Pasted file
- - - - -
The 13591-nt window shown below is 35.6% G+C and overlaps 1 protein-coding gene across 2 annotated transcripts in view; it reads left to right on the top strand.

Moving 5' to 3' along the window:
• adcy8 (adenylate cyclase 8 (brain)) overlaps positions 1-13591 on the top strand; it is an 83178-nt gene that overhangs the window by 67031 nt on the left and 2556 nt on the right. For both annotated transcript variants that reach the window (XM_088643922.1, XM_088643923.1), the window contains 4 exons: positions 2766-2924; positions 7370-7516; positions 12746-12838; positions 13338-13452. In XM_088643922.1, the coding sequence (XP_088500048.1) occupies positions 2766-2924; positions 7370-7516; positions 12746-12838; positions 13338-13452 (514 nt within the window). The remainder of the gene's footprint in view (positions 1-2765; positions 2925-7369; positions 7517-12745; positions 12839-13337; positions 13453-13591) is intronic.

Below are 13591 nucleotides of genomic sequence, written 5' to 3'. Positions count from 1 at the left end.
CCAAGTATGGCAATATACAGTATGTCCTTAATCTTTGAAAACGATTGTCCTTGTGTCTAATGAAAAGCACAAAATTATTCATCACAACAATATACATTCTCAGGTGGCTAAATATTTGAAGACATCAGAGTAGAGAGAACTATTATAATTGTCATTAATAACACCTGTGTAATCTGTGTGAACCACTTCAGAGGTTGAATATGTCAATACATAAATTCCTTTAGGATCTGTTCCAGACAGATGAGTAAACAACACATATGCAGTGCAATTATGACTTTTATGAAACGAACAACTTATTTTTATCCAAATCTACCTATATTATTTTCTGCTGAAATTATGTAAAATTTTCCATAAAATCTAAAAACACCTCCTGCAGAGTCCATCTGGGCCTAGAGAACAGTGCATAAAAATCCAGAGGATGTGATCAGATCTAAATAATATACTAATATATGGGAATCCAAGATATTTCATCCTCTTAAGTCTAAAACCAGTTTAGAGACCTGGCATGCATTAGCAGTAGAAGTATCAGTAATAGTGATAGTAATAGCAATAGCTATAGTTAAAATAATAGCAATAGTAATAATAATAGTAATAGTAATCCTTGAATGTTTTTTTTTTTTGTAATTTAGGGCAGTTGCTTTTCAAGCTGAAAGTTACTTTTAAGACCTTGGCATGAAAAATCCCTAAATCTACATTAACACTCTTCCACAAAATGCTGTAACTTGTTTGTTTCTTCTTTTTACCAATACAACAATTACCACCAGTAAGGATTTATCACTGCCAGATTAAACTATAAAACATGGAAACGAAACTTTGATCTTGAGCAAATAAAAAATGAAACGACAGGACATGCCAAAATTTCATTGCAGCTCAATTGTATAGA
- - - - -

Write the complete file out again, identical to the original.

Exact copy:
The 13591-nt window shown below is 35.6% G+C and overlaps 1 protein-coding gene across 2 annotated transcripts in view; it reads left to right on the top strand.

Moving 5' to 3' along the window:
• adcy8 (adenylate cyclase 8 (brain)) overlaps positions 1-13591 on the top strand; it is an 83178-nt gene that overhangs the window by 67031 nt on the left and 2556 nt on the right. For both annotated transcript variants that reach the window (XM_088643922.1, XM_088643923.1), the window contains 4 exons: positions 2766-2924; positions 7370-7516; positions 12746-12838; positions 13338-13452. In XM_088643922.1, the coding sequence (XP_088500048.1) occupies positions 2766-2924; positions 7370-7516; positions 12746-12838; positions 13338-13452 (514 nt within the window). The remainder of the gene's footprint in view (positions 1-2765; positions 2925-7369; positions 7517-12745; positions 12839-13337; positions 13453-13591) is intronic.

Below are 13591 nucleotides of genomic sequence, written 5' to 3'. Positions count from 1 at the left end.
CCAAGTATGGCAATATACAGTATGTCCTTAATCTTTGAAAACGATTGTCCTTGTGTCTAATGAAAAGCACAAAATTATTCATCACAACAATATACATTCTCAGGTGGCTAAATATTTGAAGACATCAGAGTAGAGAGAACTATTATAATTGTCATTAATAACACCTGTGTAATCTGTGTGAACCACTTCAGAGGTTGAATATGTCAATACATAAATTCCTTTAGGATCTGTTCCAGACAGATGAGTAAACAACACATATGCAGTGCAATTATGACTTTTATGAAACGAACAACTTATTTTTATCCAAATCTACCTATATTATTTTCTGCTGAAATTATGTAAAATTTTCCATAAAATCTAAAAACACCTCCTGCAGAGTCCATCTGGGCCTAGAGAACAGTGCATAAAAATCCAGAGGATGTGATCAGATCTAAATAATATACTAATATATGGGAATCCAAGATATTTCATCCTCTTAAGTCTAAAACCAGTTTAGAGACCTGGCATGCATTAGCAGTAGAAGTATCAGTAATAGTGATAGTAATAGCAATAGCTATAGTTAAAATAATAGCAATAGTAATAATAATAGTAATAGTAATCCTTGAATGTTTTTTTTTTTTGTAATTTAGGGCAGTTGCTTTTCAAGCTGAAAGTTACTTTTAAGACCTTGGCATGAAAAATCCCTAAATCTACATTAACACTCTTCCACAAAATGCTGTAACTTGTTTGTTTCTTCTTTTTACCAATACAACAATTACCACCAGTAAGGATTTATCACTGCCAGATTAAACTATAAAACATGGAAACGAAACTTTGATCTTGAGCAAATAAAAAATGAAACGACAGGACATGCCAAAATTTCATTGCAGCTCAATTGTATAGA